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The "Overview of Vuex" Lesson is part of the full, Vuex for Intermediate Vue 2 Developers course featured in this preview video. Here's what you'd learn in this lesson:

Divya introduces Vuex, explains that it is a centralized data store for shared data, logic, and methods, making the mutation of a state predictable, and describes the differences between actions, mutations and state.


Transcript from the "Overview of Vuex" Lesson

>> Vuex is specifically a centralized data store for shared data logic and methods. And it has rules regarding how exactly state can be mutated and changed. And of course, if you've worked with another framework like React, you might have heard of Redux or Flux. And that has a very similar concept of Vuex.

It's essentially this way of centralizing your state, so that state changes in a predictable manner. This is the diagram, the very popular diagram in which we show the Vuex. I think Flux also has a very similar diagram. It's essentially showing how exactly state changes in sort of a flowchart diagram.

So, here we'll start with the view component itself, because that's sort of what the view layer is, view as and what you can see. And so, the view component is essentially what the user will be interacting with. So, user can click on it, can hover on it, they can do whatever they want.

And the component will then dispatch events to the Vuex store. And the store is what you see on the right, which is actions, mutations, and state. And the action is where Vuex decides what exactly he wants to do. So for instance, in our vending machine example, if someone is trying to get items from the vending machine, the action might be fetch inventory, for example.

And so, the action is what? Is how the application decides or how the store decides what to do with that particular event. This is also a way back in APIs, can come in handy. It's where you're essentially calling to a database, or reading from a data base. And that's what happens within actions itself.

Mutations is actually what changes and when the state changes. Actions and mutations are sort of cookie because they're fairly similar. But you can think of them as the mutation is where the state is actually changing. And the action is where you do filters and maps, and you check how exactly the state changes.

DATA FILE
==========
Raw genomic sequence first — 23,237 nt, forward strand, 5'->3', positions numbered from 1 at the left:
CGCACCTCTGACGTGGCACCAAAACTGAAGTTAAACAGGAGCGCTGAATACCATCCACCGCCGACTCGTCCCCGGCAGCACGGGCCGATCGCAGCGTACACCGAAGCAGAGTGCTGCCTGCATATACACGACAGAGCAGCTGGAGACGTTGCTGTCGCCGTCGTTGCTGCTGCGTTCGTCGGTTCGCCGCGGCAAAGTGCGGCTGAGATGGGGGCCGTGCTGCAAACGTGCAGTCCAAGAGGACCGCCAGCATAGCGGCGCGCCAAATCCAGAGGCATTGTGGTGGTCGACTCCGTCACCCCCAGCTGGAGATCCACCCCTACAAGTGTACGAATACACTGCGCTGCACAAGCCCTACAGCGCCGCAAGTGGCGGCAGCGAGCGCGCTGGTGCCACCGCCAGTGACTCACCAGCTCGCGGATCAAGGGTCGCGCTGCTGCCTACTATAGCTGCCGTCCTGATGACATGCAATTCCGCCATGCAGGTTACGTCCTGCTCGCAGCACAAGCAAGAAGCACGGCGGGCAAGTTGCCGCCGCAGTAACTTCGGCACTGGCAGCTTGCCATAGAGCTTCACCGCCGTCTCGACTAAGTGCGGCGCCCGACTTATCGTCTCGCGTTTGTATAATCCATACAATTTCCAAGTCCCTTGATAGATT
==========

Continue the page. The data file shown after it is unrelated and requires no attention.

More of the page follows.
And so, mutation is just essentially changing the state. That's where the state changes happen. And you can see this within DevTools itself. So, I'll show you what that looks like as we progress. But within DevTools, you'll see the mutation that occurs. Because that's when the state is exactly changing and that's what you really care about.

And then mutations obviously will mutate the state, so mutations touch states. Actions don't necessarily touch state but mutations do. And then the mutations will mutate the state and change it. And the state will then be propagated back to the component itself. So, the component will render that update, if it cares to and if it wants to.

So, that's sort of the flow of how Vuex works with Vuex, and how Vuex works as a whole. And let's break down the different pieces, we'll go over this in the second part of this workshop as well, but here's just is in a high level. So, state is a single source of truth, and it's where you store all the information.

So, back to the vending machine example, if you have inventory, all of the inventory or that specific array of items will be in the state. Actions and mutations are similar, except the action is what causes the mutation. So, the action happens, the action is where you determine what to do with the state.

And the mutation is where you actually change the state. Another way of looking at it is that actions are asynchronous. So, you can make database calls, whatever that may be. So, async and then mutations are only synchronous. You can't do asynchronous things and mutations. And then getters is something I didn't get to in the diagram.

But it's something to think about, because it sits in the layer between state and components. And getters is sort of derived state. So, the state changes, and it updates, and whatever. But the getter is where you can sort of map over the state to get specific things. So let's see, you have a list of inventory and you want the inventory that's below five, let's say.

So, you might want to use a getter for that, because you don't necessarily need to change the state to get the items that are less than five. But it's useful to have a getter to check the states for you without you having to do that constantly in component, so it allows for reusability.

Cool, so, we'll look at our first example which is sort of this Vending Machine Stock Counter. And so, here we have a very simple view of a item from a vending machine, very popular item. We have a supplies, so how many items are within it? And then, you also have buttons that you can use to interact with that supply.

So, I can dispense, and dispense is dispensing items so the supply counter goes down, and so on. And then restock is just sort of setting it back to 40 which is an arbitrary full stock number. And so, this is sort of a very simple state of how you're changing and updating, you can think of it very similar to a counter.

We're counting up and down, it's the same idea. Except this is in line with the metaphor that we've been using. And so, if we break that particular piece down in that view down, we have this concept of state, which is the supply. And then, you have the concept of an action and a mutation, which is the restock in that dispense button.

In this case, it's only restocked, but there's a dispense button as well. That's where the action and the mutation happens.

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